Gene Anderson Responds

Two Blogs ago I wrote about Gene Anderson. I also wrote to Gene Anderson to inform him that I was going to write about him and asked what his first trick was that hooked onto magic. Here is his reply.

Evy and Phil,


Thanks for remembering me, and how very well I remember “Magic Montreal.” I loved that convention and that audience, and I wished we could do it all again.


In answer to your question, my first trick was the stack of nickels. An visitng uncle showed it to me when I was eight years old, and although we didn’t have that expression back then, he blew my mind. In the several days he stayed at our house I had him show it to again and again, at least twenty times. When he left he shook hands with me, and left the nickels trick in my hand. That’s when it started, and I still have the stack of nickels trick.


Magic did not become my principal career, but I’m generally credited with coining the term “part-time pro.” In fact that term has been the title of most of my lectures since its debut at the Magic Castle in 1975. I was nominated for Lecturer of the Year on its very first presentation, and it is the lecture I did at Magic Montreal. Of course the tricks I used to illustrate the lecture have been changed over the years (many repeat bookings), but the title and basic premise remained the same.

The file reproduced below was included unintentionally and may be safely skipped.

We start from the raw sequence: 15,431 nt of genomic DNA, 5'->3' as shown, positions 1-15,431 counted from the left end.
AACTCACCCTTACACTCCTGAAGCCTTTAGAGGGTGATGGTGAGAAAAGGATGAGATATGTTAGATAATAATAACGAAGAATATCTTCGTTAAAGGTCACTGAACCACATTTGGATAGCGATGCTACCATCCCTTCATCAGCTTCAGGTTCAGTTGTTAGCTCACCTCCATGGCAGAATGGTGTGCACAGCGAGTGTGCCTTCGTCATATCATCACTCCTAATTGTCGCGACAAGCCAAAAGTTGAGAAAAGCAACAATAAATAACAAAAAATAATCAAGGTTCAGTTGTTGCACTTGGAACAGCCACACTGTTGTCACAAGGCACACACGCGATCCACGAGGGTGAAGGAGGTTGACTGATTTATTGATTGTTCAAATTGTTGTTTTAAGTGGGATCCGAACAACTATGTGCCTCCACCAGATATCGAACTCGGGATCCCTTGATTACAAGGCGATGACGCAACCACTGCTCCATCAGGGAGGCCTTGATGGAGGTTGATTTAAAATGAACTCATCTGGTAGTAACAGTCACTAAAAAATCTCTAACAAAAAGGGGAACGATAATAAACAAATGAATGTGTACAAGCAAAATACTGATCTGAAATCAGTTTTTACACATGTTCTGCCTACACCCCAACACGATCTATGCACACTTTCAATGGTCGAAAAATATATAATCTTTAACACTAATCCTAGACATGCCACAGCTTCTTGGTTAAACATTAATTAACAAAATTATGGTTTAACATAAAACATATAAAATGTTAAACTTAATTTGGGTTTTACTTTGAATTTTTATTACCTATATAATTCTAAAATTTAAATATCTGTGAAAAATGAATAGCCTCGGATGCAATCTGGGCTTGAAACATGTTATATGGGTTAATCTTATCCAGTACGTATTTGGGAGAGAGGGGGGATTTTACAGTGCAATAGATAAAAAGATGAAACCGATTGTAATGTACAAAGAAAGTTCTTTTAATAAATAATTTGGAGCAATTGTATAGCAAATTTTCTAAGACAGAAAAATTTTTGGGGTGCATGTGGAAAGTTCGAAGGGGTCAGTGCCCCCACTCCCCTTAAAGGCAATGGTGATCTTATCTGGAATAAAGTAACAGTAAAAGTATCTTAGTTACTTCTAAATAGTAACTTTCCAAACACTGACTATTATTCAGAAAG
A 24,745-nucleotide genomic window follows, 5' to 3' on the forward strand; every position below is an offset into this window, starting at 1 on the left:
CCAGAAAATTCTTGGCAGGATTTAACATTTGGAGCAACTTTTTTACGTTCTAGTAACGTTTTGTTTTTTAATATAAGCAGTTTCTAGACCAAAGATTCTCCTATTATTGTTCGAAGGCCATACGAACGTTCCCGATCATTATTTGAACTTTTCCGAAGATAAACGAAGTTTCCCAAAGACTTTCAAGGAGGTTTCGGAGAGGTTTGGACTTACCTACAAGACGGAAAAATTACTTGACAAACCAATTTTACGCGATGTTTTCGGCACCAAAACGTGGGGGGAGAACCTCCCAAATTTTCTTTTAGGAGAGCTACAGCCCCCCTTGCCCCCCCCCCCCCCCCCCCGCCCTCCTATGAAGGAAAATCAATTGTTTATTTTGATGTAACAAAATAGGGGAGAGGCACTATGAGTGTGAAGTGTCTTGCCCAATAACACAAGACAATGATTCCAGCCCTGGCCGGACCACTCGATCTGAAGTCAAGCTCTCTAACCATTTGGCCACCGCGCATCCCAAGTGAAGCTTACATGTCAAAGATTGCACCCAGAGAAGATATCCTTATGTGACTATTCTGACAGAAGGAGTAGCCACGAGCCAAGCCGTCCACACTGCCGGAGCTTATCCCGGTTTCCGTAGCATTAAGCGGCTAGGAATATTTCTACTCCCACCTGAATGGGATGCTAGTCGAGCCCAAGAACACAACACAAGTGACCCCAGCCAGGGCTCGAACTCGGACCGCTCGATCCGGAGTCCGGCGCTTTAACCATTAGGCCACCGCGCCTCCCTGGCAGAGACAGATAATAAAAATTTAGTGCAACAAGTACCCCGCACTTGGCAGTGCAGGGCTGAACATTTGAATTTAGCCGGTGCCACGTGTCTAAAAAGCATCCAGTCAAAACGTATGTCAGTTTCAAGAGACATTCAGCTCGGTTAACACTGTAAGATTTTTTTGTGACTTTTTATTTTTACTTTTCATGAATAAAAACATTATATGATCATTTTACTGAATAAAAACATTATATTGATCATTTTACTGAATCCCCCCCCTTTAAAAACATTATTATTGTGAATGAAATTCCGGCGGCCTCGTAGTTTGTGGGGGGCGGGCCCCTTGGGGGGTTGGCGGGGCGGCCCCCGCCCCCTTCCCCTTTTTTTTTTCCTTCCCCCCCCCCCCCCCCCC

The “Part-Time Pro” treatise is written as a chapter in my forthcoming book. The working title for the book is “Forty Years to Make a Hat,” and the book will include my newspaper act plus a lot of other stuff. The book is still a few years away, but I am motivated and diligent. In fact I’ve been working on it all this weekend, and it will happen.


I thought you might find the attached draft page of the book interesting. It tells about the origins of the newspaper act. Feel free to use any of this material in your blog, and if you need a photo you can download one from my website at


If you do choose to write anything about me, please send me a link so I can see what you said. I’m jealous of my time, and if I spend much of it reading what everyone else is writing then I’ll never get the book written.


All the best,


Gene Anderson

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